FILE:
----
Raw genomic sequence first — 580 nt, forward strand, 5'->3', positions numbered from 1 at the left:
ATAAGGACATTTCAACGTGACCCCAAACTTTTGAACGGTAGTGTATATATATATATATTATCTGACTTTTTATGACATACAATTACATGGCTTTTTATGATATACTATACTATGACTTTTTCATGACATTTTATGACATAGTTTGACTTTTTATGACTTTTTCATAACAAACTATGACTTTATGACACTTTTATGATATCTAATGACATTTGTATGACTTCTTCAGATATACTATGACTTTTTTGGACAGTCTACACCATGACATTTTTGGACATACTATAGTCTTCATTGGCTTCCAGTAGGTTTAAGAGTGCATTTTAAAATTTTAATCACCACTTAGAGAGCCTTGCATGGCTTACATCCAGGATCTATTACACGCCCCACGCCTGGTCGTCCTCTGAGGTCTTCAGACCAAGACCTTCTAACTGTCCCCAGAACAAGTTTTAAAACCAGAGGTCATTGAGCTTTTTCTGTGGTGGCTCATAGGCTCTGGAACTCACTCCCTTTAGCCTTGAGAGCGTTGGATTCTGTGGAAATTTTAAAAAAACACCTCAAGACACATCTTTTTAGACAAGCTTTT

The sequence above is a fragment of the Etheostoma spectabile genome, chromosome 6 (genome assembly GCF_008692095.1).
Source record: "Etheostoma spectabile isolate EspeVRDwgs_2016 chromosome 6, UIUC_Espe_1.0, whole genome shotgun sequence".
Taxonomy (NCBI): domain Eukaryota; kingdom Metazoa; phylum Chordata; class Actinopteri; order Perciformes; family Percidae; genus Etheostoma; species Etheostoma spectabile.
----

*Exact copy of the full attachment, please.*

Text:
Raw genomic sequence first — 580 nt, forward strand, 5'->3', positions numbered from 1 at the left:
ATAAGGACATTTCAACGTGACCCCAAACTTTTGAACGGTAGTGTATATATATATATATTATCTGACTTTTTATGACATACAATTACATGGCTTTTTATGATATACTATACTATGACTTTTTCATGACATTTTATGACATAGTTTGACTTTTTATGACTTTTTCATAACAAACTATGACTTTATGACACTTTTATGATATCTAATGACATTTGTATGACTTCTTCAGATATACTATGACTTTTTTGGACAGTCTACACCATGACATTTTTGGACATACTATAGTCTTCATTGGCTTCCAGTAGGTTTAAGAGTGCATTTTAAAATTTTAATCACCACTTAGAGAGCCTTGCATGGCTTACATCCAGGATCTATTACACGCCCCACGCCTGGTCGTCCTCTGAGGTCTTCAGACCAAGACCTTCTAACTGTCCCCAGAACAAGTTTTAAAACCAGAGGTCATTGAGCTTTTTCTGTGGTGGCTCATAGGCTCTGGAACTCACTCCCTTTAGCCTTGAGAGCGTTGGATTCTGTGGAAATTTTAAAAAAACACCTCAAGACACATCTTTTTAGACAAGCTTTT

The sequence above is a fragment of the Etheostoma spectabile genome, chromosome 6 (genome assembly GCF_008692095.1).
Source record: "Etheostoma spectabile isolate EspeVRDwgs_2016 chromosome 6, UIUC_Espe_1.0, whole genome shotgun sequence".
Taxonomy (NCBI): domain Eukaryota; kingdom Metazoa; phylum Chordata; class Actinopteri; order Perciformes; family Percidae; genus Etheostoma; species Etheostoma spectabile.